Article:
Arun Gandhi and the Question of Palestinian Nonviolence

By Hirschfield, Robert | Washington Report on Middle East Affairs, July 2005 | Go to article overview

Arun Gandhi and the Question of Palestinian Nonviolence


Hirschfield, Robert, Washington Report on Middle East Affairs


"It is my dream that one day Israelis and Palestinians in their thousands will pull down this wall that separates them."

The words were those of Arun Gandhi, grandson of the Mahatma Gandhi, addressing Palestinian and Israeli demonstrators last August at Israel's apartheid wall at Abu Dis.

The action was organized by Palestinians for Peace and Democracy, a small group of Palestinian Gandhians who asked Gandhi to join them. It was the first trip ever to the West Bank for the 70-year-old founder of the MK Gandhi Institute For Nonviolence. He was appalled at the way Palestinians were bottled up by the settlements, the checkpoints, the wall.

"Qalqilya, for instance, is completely surrounded by the wall," he told the Washington Report. "Farmers living along the wall are cut off from their lands. In a way it's even worse than the Bantustans were in South Africa. There, at least, where farmers had land, there were no walls to keep them from it."

Palestinians asked Gandhi, as the grandson of the man who led India's liberation struggle against the British, for advice about their own liberation struggle. That began a dialogue between friends about Gandhian nonviolence-a useful but difficult dialogue, as Gandhi and the Palestinians tended to have different interpretations of the meaning of nonviolence.

The Palestinian view perhaps can best be summarized by Hasan Abu Nimah, a Jordanian Palestinian, in an article in the March 30, 2005 Jordan Times. Abu Nimah quoted the late PLO Chairman Yasser Arafat as saying to Arab ambassadors at the European Parliament meeting of 1988: "From the first day of the intifada we took a decision not to use guns, and we are committed to that."

Abu Nimah went on to say: "At the 1993 Oslo accords, Arafat renounced violence once again, and made a commitment to Israeli Prime Minister Yitzhak Rabin to resolve disputes solely by peaceful means. There were many such declarations."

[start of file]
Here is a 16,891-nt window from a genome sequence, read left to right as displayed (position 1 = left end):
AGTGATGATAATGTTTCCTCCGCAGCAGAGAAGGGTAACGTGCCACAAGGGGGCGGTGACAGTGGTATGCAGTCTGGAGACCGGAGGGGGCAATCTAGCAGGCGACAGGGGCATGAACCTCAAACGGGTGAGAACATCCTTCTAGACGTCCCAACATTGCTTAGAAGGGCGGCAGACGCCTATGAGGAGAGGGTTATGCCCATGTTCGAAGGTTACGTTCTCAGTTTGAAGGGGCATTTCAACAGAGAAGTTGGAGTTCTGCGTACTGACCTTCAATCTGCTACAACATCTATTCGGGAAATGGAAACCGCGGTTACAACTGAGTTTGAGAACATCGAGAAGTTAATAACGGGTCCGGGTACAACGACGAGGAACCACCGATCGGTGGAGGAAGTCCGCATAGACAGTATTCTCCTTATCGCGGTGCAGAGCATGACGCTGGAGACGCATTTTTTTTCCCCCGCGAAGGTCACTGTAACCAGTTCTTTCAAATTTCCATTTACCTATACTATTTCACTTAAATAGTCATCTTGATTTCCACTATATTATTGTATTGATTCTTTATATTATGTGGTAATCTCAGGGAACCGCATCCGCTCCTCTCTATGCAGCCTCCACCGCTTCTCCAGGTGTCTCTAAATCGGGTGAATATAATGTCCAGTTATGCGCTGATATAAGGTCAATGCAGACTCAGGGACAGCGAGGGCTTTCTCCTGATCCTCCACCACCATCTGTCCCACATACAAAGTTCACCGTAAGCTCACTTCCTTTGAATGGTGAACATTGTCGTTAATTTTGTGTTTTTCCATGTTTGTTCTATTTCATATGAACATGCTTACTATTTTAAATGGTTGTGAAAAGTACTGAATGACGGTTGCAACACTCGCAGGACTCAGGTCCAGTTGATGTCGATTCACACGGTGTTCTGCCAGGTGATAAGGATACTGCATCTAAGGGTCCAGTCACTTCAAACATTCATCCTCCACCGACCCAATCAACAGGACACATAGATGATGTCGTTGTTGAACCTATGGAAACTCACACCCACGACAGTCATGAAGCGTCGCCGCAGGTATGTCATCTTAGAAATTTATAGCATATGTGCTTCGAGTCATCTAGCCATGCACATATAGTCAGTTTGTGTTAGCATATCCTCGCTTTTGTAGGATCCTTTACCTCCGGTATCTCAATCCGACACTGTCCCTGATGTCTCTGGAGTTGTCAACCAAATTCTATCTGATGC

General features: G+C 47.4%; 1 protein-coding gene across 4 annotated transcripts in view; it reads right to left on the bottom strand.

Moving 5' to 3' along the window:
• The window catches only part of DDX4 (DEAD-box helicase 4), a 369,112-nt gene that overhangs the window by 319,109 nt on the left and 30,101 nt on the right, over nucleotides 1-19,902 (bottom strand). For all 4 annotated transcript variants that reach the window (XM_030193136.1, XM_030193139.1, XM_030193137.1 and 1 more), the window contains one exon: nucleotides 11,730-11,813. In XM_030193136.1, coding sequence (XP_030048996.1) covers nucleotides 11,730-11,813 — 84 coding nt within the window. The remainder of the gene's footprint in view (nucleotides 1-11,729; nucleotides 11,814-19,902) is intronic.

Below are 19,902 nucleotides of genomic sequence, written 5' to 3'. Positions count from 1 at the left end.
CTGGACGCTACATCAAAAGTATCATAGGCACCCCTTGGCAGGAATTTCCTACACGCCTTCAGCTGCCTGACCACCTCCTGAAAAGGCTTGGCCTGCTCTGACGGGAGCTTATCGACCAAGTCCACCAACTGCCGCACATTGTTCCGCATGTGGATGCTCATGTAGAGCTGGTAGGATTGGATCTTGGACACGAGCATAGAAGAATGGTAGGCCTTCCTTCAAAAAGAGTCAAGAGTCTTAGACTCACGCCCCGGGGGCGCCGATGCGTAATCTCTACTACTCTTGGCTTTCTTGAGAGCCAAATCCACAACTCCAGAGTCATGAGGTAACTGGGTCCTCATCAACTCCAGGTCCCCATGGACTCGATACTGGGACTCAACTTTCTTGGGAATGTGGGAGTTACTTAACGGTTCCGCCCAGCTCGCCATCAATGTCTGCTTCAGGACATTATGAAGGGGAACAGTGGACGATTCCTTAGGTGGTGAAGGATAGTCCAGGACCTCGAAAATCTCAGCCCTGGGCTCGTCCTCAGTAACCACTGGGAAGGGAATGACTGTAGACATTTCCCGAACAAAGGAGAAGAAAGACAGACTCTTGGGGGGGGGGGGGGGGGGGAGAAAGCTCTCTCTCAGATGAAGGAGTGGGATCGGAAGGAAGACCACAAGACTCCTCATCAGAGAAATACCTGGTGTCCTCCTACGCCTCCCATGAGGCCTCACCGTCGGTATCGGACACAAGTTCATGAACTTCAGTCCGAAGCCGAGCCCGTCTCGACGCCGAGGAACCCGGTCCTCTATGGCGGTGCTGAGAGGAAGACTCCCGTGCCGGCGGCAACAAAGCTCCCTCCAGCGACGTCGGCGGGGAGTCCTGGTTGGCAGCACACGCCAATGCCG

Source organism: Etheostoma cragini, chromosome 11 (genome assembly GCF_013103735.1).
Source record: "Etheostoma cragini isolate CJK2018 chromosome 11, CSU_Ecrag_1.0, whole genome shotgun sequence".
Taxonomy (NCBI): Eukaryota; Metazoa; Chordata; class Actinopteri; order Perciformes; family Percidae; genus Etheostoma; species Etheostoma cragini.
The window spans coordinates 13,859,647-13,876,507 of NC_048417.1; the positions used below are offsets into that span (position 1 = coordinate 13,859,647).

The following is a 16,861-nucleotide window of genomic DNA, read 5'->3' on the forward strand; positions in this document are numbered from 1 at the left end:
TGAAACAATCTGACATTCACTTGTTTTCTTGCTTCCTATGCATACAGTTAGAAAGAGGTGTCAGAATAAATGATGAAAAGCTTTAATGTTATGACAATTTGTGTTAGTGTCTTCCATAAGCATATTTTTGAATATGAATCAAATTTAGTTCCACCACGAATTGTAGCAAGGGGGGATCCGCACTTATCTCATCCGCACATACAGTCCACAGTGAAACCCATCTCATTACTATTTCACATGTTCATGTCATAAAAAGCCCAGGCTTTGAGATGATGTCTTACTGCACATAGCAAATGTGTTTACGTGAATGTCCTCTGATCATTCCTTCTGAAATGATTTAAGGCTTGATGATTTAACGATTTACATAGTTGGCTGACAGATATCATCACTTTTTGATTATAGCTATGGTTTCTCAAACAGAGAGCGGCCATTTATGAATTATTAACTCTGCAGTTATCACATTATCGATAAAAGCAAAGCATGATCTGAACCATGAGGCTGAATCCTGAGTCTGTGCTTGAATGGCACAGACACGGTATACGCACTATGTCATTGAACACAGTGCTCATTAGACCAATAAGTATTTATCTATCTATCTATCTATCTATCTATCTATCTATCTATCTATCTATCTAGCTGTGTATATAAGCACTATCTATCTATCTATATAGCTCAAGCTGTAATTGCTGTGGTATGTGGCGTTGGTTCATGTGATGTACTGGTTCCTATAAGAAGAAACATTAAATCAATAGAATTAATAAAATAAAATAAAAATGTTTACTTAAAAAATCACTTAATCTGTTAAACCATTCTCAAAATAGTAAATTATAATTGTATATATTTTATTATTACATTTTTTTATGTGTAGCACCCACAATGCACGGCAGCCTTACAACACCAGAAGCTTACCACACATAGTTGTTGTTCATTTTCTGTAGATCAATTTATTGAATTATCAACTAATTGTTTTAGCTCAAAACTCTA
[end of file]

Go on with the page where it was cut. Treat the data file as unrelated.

None, Abu Nimah pointed out, brought the Palestinians nearer to a peaceful settlement, as Israel, instead of reciprocating, "interpreted the Palestinian commitment as a renunciation of even the basic right to selfdefense."

Gandhi responded to Abu Nimah's words, which he had heard often before, with words the Palestinians had heard often before from him.

"Palestinians think that so long as they are not using weapons they are practicing nonviolence," he said. "They think they can throw stones at Israeli soldiers and curse them, and that's okay. But true nonviolence means not showing anger, not provoking the Israelis. The objective of Gand; hian nonviolence is to appeal to the opponents' compassion, understanding and good sense. The belief in nonviolent action is that the opponent has a conscience, and if we appeal to his conscience, we can awaken it."

Gandhi was asked by this reporter if ahimsa (nonviolence), the spiritual core of his grandfather's campaign, with its roots in Indian soil, can be transported to the West Bank and Gaza. He was confident it could.

"All religions talk about nonviolence, love, respect," he noted. "True, the Western family of religions, for economic reasons, have tended to be more competitive, more violent than religions in the East. But ahimsa can be applied wherever there is conflict."

Contrary to media images, instances of nonviolence long have been a component of Palestinian resistance. …

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